In television, the traditional process of getting a pilot made is still the norm, but there are more channels, more online platforms, and more opportunities for writers and producers to get their project made than ever before. Going the independent route and shooting the pilot yourself is one option, and the stigma of making a pilot DIY-style is quickly becoming a thing of the past [and] while it hasn’t become the norm, indie pilots are definitely becoming an increasingly common route for creators who want to get their passion project off the ground, by any means necessary.

Former House EP Katie Jacobs and veteran indie producer Nick Wechsler (Drugstore Cowboy, Reservation Road, Magic Mike) have recently teamed to produce an independent pilot called Dr. Del, with John Hawkes starring and John Sayles writing. They’ll shoot the pilot on their own, with total creative freedom, and then take it to cable and broadcast network.”

As she puts it, “there really is no excuse not to make your pilot anymore.”

The End of Physical Media?

Saturday, November 15th, 2014

Is the end of physical media imminent? Here’s an interesting post on this subject by Jason Stershic.

As Stershic wrote on his website Agent Palmer (named after the character Harry Palmer in Sidney Furie’s film The Ipcress File), “on January, 18th, 2014, The Los Angeles Times Entertainment Section ran an article that was titled, ‘Paramount stops releasing major movies on film.’ I’m very aware of the new technologies that exist – digital media players have made physical albums a thing of the past and streaming video services have made DVDs virtually obsolete – so the fact that Paramount is ‘the first big Hollywood studio to embrace digital-only U.S. releases’ should come as a natural progression.

But I, for one, don’t really know how I feel about this. Sure, I consume music and watch movies and television shows through various streaming services, but I’m not ready to go completely digital. Are you? It’s not just audio and visual mediums that are going this way. The eBook, in all of its various incarnations, has pushed physical book retailers to their limits as well [emphasis added]. Even comic books can be read in digital formats.

But I am not ready to go completely digital. The entire world seems to be heading that way, but I can not seem to follow suit. I still read physical books, buy comic books and magazines, DVDs and CDs. I enjoy having a physical collection that I can see on my shelves.

It seems now is the time to embrace physical media as never before, if for no other reason than it seems to be disappearing. I know that the physical media aren’t going anywhere anytime soon, but every time a big company like Paramount makes a decision like it has, others will follow suit.

So what happens when Paramount, or Fox, or Universal decide to stop making DVDs? What happens when a  big music company decides not to lay down tracks on CDs? What happens a major book publisher decides to to release their books only in digital form?

I collect things and I’m not alone. We all have our collections – books, movies, albums, comics, art, games, the list goes on. I understand that big corporations need to save money, but they’re only saving it for themselves. They aren’t passing the savings on to the consumer. You’re still going to be shelling out $8+ for movie tickets. But when the physical media goes away, you can’t own anything, and we all like owning things.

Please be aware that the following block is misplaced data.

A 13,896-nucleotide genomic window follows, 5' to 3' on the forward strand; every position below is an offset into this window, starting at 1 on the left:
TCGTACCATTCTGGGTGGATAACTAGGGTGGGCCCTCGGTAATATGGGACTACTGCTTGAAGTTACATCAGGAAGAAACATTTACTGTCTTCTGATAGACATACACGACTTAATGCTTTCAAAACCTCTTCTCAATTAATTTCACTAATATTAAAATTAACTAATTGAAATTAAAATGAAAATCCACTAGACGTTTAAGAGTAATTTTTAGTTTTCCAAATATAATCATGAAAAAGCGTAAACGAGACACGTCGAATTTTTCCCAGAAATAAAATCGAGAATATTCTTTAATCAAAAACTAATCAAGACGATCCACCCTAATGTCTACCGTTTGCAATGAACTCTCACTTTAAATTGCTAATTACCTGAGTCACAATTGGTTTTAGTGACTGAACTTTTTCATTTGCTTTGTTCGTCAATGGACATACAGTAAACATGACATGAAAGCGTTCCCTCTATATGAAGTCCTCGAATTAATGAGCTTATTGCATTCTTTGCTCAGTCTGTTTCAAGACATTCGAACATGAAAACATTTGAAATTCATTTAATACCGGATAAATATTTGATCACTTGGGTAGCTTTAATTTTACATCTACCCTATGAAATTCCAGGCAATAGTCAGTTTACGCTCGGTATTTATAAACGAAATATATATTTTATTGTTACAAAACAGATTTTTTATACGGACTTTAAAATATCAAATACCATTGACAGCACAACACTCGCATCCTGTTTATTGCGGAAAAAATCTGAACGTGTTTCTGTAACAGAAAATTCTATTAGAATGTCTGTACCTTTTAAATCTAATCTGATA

The best example is Netflix. I enjoy plenty of shows and movies that they stream, but those things won’t always be there. Their library is subject to contracts and sometimes contracts run out. What then? [emphasis added] If you’re favorite movie is on Netflix and you don’t own a physical copy, how will you watch it?

Honestly, I see Netflix in the same way I look at libraries. I get access to a plethora of things, I wouldn’t normally have access to, but when I like something, I go out and buy it. I buy the book, movie or show that I enjoyed, as I want to be able to watch it when I want as a permanent part of my collection [. . .]

I guess the lesson is, if you want something in your collection, don’t wait to buy it. At some point it may be too late. Of course the flip-side is that the secondary market on eBay could be a booming business. But not everyone wants to buy things secondhand. What’s the other lesson we can take away?

Well, for the sake of the economy buy, buy, buy! For the sake of your collection, buy, buy, buy! For the sake of control buy, buy, buy! Control is the part of the equation that is lost in what could happen, but it’s there to be lost. If you don’t have the physical media, your access to your favorite book, comic, album, movie or show could be limited or even eliminated by higher powers. Don’t let that happen to you [emphasis added]”

Really – I’m doing the same thing myself. Buy those DVDs now – they may not be available forever.

About the Author

Headshot of Wheeler Winston Dixon Wheeler Winston Dixon, Ryan Professor of Film Studies at the University of Nebraska-Lincoln, is an internationally recognized scholar and writer of film history, theory and criticism. He is the author of thirty books and more than 100 articles on film, and appears regularly in national media outlets discussing film and culture trends. Frame by Frame is a collection of his thoughts on a number of those topics. All comments by Dixon on this blog are his own opinions.

In The National News

Wheeler Winston Dixon has been quoted by Fast Company, The New Yorker, The New York Times, the BBC, CNN, The Christian Science Monitor, US News and World Report, The Boston Globe, Entertainment Weekly, The Los Angeles Times, NPR, The PBS Newshour, USA Today and other national media outlets on digital cinema, film and related topics - see the UNL newsroom at http://news.unl.edu/news-releases/1/ for more details.